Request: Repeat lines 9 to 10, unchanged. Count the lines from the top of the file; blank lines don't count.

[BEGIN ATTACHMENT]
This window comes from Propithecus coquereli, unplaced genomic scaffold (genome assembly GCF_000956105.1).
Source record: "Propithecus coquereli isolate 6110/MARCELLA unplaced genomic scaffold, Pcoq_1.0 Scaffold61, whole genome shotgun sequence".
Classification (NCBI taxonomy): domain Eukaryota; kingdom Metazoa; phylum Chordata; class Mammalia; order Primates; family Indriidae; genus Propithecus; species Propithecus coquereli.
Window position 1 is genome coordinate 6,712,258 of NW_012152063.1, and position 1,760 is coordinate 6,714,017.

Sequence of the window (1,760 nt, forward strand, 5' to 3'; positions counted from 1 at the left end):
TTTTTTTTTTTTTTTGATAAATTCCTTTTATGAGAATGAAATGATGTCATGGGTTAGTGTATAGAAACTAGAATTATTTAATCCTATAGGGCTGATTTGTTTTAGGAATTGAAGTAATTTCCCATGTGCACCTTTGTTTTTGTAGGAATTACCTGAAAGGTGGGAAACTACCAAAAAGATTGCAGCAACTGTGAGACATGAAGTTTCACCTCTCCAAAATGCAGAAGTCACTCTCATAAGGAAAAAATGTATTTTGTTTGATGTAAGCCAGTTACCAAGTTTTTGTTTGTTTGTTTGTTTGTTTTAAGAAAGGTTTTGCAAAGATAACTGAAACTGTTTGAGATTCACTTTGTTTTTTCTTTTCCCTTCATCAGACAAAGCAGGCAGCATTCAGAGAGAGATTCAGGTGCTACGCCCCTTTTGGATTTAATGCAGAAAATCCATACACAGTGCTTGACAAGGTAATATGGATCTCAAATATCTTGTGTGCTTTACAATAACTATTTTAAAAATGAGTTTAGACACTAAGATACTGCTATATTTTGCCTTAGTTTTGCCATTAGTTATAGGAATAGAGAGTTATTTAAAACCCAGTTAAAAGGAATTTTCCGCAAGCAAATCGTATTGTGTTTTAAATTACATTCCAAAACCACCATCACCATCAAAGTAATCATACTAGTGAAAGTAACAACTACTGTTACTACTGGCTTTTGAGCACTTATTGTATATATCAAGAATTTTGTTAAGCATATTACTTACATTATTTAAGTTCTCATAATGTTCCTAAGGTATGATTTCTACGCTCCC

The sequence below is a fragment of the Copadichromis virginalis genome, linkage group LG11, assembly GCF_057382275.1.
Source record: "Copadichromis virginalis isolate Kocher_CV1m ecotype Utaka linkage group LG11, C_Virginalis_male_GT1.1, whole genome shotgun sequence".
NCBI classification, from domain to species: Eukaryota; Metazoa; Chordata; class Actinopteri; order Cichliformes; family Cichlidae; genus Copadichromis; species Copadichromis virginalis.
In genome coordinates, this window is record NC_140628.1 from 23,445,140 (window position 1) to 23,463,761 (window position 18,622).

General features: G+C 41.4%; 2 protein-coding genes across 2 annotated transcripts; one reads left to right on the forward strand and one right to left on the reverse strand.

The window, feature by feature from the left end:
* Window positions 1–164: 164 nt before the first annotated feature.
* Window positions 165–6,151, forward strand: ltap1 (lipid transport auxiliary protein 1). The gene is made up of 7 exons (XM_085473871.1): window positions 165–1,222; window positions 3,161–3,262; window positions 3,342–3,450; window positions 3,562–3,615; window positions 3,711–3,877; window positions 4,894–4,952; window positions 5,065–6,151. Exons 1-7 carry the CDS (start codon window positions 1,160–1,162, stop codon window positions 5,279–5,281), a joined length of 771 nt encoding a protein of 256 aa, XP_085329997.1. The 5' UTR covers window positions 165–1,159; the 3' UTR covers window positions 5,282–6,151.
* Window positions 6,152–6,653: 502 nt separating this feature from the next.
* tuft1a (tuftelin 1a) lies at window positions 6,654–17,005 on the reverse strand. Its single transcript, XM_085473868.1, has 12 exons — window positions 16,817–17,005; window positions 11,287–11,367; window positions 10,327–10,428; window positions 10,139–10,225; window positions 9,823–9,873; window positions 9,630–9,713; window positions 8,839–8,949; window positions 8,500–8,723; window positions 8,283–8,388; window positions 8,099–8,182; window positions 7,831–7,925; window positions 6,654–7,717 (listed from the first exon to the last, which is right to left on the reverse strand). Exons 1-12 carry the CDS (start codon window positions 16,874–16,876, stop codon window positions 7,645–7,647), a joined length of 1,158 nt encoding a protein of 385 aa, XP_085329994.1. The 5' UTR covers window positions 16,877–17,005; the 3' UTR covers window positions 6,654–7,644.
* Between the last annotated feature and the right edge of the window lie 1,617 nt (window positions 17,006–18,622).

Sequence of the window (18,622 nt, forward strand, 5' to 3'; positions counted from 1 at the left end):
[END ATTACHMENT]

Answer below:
NCBI classification, from domain to species: Eukaryota; Metazoa; Chordata; class Actinopteri; order Cichliformes; family Cichlidae; genus Copadichromis; species Copadichromis virginalis.
In genome coordinates, this window is record NC_140628.1 from 23,445,140 (window position 1) to 23,463,761 (window position 18,622).